What is a Chemical Structure?
Chemical Structure is the spatial arrangement of atoms in an organic molecule. Chemical structure determines the molecular geometry of the molecule. Russian сhemist A.Butlerov acknowledged that molecules are not random bunch of atoms and functional groups but are arranged in a concrete structure. The molecular structure is determined using a density-sensitive characteristic viscosity detector combined with a light scattering detector to provide molecular weight data.
Types of organic formulas
The molecular formula of a compound shows the exact number of each different atom (element), which is represented in one compound molecule. This formula is useful by reason that it allows to count the molecular weight of the compound, but can also be limiting. It doesn’t give you any information about molecule bonds. Also, might not even tell you about which functional groups are present, depending on how formula is written. Functional groups are parts of organic molecules which determine their individual reactivity with other substances; they were mentioned in a previous post «Classification of organic compounds».
The empirical formula is the simplest elements ratio, which is presented in a molecule. They are used for some organic compounds – they help us sometimes determine the molecular formula in case we don’t know it. Nevertheless, they are much more frequently used for ionic compounds such as table salt, sodium chloride (NaCl). Ionic compounds have huge lattice structures with a large number of oppositely charged ions electrostatically attracted to each other. It wouldn’t be handy to try and write down the exact number of each type of atom present in a salt crystal, because the number would be giant. We just use the simple empirical formula instead.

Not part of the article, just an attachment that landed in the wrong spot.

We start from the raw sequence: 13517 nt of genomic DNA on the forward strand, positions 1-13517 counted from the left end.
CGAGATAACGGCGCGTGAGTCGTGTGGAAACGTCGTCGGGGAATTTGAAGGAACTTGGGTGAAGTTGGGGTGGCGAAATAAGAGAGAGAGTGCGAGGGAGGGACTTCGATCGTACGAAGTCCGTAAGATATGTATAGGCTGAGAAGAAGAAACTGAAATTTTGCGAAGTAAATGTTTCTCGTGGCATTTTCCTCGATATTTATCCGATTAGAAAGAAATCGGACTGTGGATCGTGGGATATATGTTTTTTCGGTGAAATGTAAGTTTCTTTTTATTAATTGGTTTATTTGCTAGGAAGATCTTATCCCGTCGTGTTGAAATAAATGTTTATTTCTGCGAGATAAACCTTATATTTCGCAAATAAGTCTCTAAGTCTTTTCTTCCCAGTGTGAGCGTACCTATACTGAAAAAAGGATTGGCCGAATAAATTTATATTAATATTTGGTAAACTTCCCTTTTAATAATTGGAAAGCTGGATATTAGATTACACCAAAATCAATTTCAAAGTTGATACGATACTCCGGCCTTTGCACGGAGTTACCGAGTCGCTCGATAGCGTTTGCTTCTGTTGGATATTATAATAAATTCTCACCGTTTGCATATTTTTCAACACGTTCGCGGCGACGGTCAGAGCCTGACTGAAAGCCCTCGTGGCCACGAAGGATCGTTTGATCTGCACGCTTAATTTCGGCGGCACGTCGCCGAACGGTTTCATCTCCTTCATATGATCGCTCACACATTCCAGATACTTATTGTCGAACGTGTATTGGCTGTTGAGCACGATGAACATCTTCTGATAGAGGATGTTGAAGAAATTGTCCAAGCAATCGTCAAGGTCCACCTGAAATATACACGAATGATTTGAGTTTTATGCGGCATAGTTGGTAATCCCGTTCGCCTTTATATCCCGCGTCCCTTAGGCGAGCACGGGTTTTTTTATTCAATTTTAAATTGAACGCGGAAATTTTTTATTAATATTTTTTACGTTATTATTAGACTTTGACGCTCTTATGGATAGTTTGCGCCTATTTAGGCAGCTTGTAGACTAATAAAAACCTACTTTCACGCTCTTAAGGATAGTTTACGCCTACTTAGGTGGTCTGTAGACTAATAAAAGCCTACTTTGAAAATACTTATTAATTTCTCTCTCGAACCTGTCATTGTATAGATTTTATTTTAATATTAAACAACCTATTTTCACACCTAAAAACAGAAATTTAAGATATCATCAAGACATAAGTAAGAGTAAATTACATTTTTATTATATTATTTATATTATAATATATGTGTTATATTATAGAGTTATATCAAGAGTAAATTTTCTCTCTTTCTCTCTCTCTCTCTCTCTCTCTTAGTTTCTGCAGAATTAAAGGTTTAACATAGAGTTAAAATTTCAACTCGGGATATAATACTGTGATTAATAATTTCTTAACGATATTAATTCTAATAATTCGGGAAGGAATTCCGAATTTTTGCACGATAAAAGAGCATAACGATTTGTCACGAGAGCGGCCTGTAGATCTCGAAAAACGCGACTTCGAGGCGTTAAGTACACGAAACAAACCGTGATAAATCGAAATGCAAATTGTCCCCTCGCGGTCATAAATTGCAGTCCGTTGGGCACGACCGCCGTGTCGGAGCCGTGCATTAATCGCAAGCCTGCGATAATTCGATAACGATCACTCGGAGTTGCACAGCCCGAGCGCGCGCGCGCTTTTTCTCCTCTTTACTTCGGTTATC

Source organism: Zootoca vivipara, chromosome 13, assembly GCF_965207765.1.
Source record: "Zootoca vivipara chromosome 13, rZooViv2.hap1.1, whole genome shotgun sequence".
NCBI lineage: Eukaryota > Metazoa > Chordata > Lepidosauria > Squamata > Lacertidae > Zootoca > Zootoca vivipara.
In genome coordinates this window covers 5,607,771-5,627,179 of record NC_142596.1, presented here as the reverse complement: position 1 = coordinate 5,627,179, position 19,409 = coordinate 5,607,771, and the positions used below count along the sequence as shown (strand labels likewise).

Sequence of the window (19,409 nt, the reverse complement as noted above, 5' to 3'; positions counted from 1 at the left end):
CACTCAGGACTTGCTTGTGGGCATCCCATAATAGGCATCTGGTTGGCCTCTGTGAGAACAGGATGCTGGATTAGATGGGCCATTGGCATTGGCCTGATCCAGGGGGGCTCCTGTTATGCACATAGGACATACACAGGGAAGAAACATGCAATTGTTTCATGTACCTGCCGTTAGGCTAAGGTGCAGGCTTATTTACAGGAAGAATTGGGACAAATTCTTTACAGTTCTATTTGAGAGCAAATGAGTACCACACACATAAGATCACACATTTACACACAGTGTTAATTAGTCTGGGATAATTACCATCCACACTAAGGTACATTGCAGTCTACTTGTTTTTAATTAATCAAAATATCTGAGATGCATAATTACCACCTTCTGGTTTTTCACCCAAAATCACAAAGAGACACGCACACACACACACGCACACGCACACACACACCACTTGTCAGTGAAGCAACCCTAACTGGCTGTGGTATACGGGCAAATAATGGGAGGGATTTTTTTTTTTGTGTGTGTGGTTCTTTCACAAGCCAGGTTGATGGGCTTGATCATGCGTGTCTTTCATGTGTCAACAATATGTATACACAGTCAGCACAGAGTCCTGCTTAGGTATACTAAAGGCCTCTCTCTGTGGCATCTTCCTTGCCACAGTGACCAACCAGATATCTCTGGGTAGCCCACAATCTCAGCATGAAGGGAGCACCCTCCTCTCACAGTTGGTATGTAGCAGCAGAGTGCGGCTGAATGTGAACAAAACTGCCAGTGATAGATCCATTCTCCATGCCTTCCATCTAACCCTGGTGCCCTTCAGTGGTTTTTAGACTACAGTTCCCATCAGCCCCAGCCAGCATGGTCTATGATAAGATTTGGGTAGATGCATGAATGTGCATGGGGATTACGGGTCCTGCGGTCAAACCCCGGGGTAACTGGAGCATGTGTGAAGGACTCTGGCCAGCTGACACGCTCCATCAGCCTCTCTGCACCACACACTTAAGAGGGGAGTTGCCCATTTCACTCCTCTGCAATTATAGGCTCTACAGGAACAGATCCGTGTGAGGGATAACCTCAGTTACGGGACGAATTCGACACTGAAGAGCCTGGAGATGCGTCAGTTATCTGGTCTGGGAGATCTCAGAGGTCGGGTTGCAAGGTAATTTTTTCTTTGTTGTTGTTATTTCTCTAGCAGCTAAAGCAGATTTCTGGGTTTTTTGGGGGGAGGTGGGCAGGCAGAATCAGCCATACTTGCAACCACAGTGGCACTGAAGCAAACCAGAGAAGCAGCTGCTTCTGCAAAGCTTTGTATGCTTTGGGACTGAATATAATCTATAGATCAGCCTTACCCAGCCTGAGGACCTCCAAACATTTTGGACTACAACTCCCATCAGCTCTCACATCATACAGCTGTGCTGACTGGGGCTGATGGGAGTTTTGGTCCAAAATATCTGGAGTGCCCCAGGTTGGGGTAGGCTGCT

The condensed formula is often used in texts, and was particularly used in early organic chemistry publications by reason that graphics application was limited. All carbon atoms in a molecule are written out in turn, with atoms attached to them written directly after. Brackets are used to indicate branching in a molecule, or a multiplicity of identical groups. The condensed formula is occasionally seen for simple cyclic compounds, but representing them with this formula usually looks confusing, so it’s unusual.
The displayed formula and structural formula are quite similar. The displayed formula represents the molecule by showing all atoms and all bonds between those atoms. Bonds are represented by lines, with the number of lines representing a type of a bond. Single bonds and double bonds (2 lines) are relatively common, triple bonds (3 lines) are also possible in a lot of molecules. These are evidently useful because they show the molecule in as much detail as possible. On the other side, they also take up a lot of space and time to draw. The structural formula attempts to tackle this by omitting some bonds, and grouping some atoms together, but it still isn’t the quickest way to represent organic molecules.
The skeletal formula is the simplest way of drawing organic molecules and it is commonly seen in textbooks and science articles. It represents the main carbon chain as a zig-zagging line, where the end of lines and vertices mean carbon atoms. All hydrogens are omitted, exept for they are part of a functional group, which are always shown. Heteroatoms are also always shown.
In this article we have described what molecular structure and types of organic formulas are. This material is informational in nature and does not contain a manual.
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